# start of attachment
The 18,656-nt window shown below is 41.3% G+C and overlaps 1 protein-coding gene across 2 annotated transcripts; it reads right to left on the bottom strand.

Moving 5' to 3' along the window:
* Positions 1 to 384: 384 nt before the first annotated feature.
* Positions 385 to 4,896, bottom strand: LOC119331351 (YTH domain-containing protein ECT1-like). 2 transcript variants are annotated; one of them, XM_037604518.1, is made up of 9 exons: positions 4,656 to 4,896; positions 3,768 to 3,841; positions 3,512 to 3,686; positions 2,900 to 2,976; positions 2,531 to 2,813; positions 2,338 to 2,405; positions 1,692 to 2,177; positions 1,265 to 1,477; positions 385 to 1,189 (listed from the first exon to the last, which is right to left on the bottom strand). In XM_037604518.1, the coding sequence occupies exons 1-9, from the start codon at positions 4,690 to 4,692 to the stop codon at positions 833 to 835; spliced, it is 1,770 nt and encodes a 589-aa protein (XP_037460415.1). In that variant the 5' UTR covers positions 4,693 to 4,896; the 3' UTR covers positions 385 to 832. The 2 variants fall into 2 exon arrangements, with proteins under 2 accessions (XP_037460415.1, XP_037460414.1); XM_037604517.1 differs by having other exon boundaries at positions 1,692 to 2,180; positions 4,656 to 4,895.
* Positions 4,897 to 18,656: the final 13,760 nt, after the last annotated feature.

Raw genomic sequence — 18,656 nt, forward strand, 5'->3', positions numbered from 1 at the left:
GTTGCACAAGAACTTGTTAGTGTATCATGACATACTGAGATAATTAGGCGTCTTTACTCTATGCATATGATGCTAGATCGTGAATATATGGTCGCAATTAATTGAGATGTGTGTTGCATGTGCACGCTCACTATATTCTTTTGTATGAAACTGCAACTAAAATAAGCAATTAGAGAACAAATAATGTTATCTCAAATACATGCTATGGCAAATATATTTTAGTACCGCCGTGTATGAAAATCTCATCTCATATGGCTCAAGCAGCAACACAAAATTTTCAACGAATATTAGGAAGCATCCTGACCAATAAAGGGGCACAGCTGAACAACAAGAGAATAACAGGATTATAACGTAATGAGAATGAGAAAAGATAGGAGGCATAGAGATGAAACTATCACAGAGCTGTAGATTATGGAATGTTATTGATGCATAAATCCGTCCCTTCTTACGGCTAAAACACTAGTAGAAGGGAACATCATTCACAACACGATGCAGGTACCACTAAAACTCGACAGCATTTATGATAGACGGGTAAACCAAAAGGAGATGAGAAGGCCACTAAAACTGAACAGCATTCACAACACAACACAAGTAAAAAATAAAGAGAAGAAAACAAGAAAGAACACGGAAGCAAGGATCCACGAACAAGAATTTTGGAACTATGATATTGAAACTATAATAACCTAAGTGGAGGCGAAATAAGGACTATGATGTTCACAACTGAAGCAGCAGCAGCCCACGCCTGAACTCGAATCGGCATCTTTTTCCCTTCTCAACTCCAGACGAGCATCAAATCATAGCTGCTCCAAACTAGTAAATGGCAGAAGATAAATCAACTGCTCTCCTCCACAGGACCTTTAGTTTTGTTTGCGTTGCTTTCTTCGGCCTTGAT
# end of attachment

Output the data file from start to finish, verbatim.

The 18,656-nt window shown below is 41.3% G+C and overlaps 1 protein-coding gene across 2 annotated transcripts; it reads right to left on the bottom strand.

Moving 5' to 3' along the window:
* Positions 1 to 384: 384 nt before the first annotated feature.
* Positions 385 to 4,896, bottom strand: LOC119331351 (YTH domain-containing protein ECT1-like). 2 transcript variants are annotated; one of them, XM_037604518.1, is made up of 9 exons: positions 4,656 to 4,896; positions 3,768 to 3,841; positions 3,512 to 3,686; positions 2,900 to 2,976; positions 2,531 to 2,813; positions 2,338 to 2,405; positions 1,692 to 2,177; positions 1,265 to 1,477; positions 385 to 1,189 (listed from the first exon to the last, which is right to left on the bottom strand). In XM_037604518.1, the coding sequence occupies exons 1-9, from the start codon at positions 4,690 to 4,692 to the stop codon at positions 833 to 835; spliced, it is 1,770 nt and encodes a 589-aa protein (XP_037460415.1). In that variant the 5' UTR covers positions 4,693 to 4,896; the 3' UTR covers positions 385 to 832. The 2 variants fall into 2 exon arrangements, with proteins under 2 accessions (XP_037460415.1, XP_037460414.1); XM_037604517.1 differs by having other exon boundaries at positions 1,692 to 2,180; positions 4,656 to 4,895.
* Positions 4,897 to 18,656: the final 13,760 nt, after the last annotated feature.

Raw genomic sequence — 18,656 nt, forward strand, 5'->3', positions numbered from 1 at the left:
GTTGCACAAGAACTTGTTAGTGTATCATGACATACTGAGATAATTAGGCGTCTTTACTCTATGCATATGATGCTAGATCGTGAATATATGGTCGCAATTAATTGAGATGTGTGTTGCATGTGCACGCTCACTATATTCTTTTGTATGAAACTGCAACTAAAATAAGCAATTAGAGAACAAATAATGTTATCTCAAATACATGCTATGGCAAATATATTTTAGTACCGCCGTGTATGAAAATCTCATCTCATATGGCTCAAGCAGCAACACAAAATTTTCAACGAATATTAGGAAGCATCCTGACCAATAAAGGGGCACAGCTGAACAACAAGAGAATAACAGGATTATAACGTAATGAGAATGAGAAAAGATAGGAGGCATAGAGATGAAACTATCACAGAGCTGTAGATTATGGAATGTTATTGATGCATAAATCCGTCCCTTCTTACGGCTAAAACACTAGTAGAAGGGAACATCATTCACAACACGATGCAGGTACCACTAAAACTCGACAGCATTTATGATAGACGGGTAAACCAAAAGGAGATGAGAAGGCCACTAAAACTGAACAGCATTCACAACACAACACAAGTAAAAAATAAAGAGAAGAAAACAAGAAAGAACACGGAAGCAAGGATCCACGAACAAGAATTTTGGAACTATGATATTGAAACTATAATAACCTAAGTGGAGGCGAAATAAGGACTATGATGTTCACAACTGAAGCAGCAGCAGCCCACGCCTGAACTCGAATCGGCATCTTTTTCCCTTCTCAACTCCAGACGAGCATCAAATCATAGCTGCTCCAAACTAGTAAATGGCAGAAGATAAATCAACTGCTCTCCTCCACAGGACCTTTAGTTTTGTTTGCGTTGCTTTCTTCGGCCTTGAT